All to play for
The announcement in the last week of February that we were facing yet another referendum on Europe struck fear into the hearts of many of us.
Even news junkies are taking Franc’s DIY Weddings over The Frontline and MTV Cribs over Morning Ireland, and that’s perfectly understandable.
It seems to be the same old wheeze yet again, and unfortunately this time the subject matter is something that would only excite the most die-hard accountant (sorry, accountants).
In our four page special on the Fiscal Treaty this week we have attempted to make it very clear just what is, and what isn’t, included in the Treaty. We have given both sides a platform to air their views.
We attempted to get two local TDs to write these pieces for us through their party press offices but unfortunately the most prominent party on the No side was unable to provide this. Thanks to Libertas for stepping in. We also conducted a small straw poll of Corkonians, which found 30 per cent in favour, 30 per cent against and 40 per cent undecided or not voting.
What’s clear from all of this is that very few of us have decided what to do in this case.
And part of the reason for that is that, as I’ve said here before, absolutely nobody knows what is going to happen, either way.
I’ve lost count of the number of summits, leaders’ meetings and press conferences where various European leaders, including our own, have said the crisis is now solved, the markets have been appeased, and it will all be fine.
Each time this happens there is calm, for a short period, and Greece, Spain, Portugal – or Ireland - has a wobble, setting the whole thing back on the rickety rollercoaster that is the badly-built Euro project.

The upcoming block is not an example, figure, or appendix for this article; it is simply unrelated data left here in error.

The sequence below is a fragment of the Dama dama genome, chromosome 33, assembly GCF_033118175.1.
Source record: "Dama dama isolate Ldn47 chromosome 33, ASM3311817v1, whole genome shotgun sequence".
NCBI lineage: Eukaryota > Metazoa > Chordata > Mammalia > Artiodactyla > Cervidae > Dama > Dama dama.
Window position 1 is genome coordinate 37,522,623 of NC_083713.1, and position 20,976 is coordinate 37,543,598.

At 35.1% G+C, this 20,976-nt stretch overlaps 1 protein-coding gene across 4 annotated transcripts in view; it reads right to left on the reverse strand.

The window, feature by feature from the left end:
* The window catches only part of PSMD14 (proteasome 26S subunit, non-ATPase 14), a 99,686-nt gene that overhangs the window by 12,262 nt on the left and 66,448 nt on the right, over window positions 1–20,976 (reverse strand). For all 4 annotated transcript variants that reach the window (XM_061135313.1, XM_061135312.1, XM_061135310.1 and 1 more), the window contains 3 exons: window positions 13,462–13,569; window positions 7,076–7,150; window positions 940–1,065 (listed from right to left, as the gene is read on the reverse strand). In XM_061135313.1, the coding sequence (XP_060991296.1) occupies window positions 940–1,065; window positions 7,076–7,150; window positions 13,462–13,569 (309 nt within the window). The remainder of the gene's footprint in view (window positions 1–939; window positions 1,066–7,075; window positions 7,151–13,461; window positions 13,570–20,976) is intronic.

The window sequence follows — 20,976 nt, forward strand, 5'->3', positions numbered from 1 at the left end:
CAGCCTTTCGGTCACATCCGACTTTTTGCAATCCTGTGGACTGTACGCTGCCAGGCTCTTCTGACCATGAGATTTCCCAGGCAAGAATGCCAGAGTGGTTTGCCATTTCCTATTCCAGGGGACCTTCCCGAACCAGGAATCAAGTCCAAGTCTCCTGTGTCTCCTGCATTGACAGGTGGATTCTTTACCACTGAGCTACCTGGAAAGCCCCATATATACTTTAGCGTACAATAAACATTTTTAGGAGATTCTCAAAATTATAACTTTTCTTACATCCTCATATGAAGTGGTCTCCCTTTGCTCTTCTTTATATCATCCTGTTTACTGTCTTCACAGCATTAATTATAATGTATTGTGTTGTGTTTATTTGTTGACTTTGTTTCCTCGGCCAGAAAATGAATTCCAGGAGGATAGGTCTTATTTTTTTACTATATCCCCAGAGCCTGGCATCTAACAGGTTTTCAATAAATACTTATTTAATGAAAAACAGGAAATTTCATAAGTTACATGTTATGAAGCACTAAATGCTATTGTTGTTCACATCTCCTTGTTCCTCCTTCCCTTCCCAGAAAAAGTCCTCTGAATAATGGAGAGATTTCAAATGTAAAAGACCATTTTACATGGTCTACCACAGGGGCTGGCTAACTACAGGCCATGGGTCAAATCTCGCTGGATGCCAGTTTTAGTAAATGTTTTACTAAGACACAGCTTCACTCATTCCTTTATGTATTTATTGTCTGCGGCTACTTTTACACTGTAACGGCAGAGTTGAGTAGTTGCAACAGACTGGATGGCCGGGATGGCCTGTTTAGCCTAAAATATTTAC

Once or twice this wobble has involved a different country, causing serious panic. Italy, for example, is currently being run by a government made up of unelected officials, who are busily trying to keep the country on track after the years of profligacy of Silvio Berlusconi. Italy is too big to fail, and if the lack of a truly democratic government is the cost of keeping Italy afloat, then the EU is prepared to back it.
We still, at least, have politicians we elected to parliament to represent us. They may not have much leeway in what they can do, but they are accountable - to some degree.
And we have a choice on this Treaty. We have the option to reject it, should we so choose.
It’s not much of a choice. The arguments for Yes and No both involve predictions based on constantly changing political and economic factors. Either way, the future of the Eurozone - and, I would suggest, the European Union - is not assured.
The best any of us can do is read the Treaty, and read the arguments pro and con. None of us has a crystal ball, but all we can do is vote on the information that is available to us right now.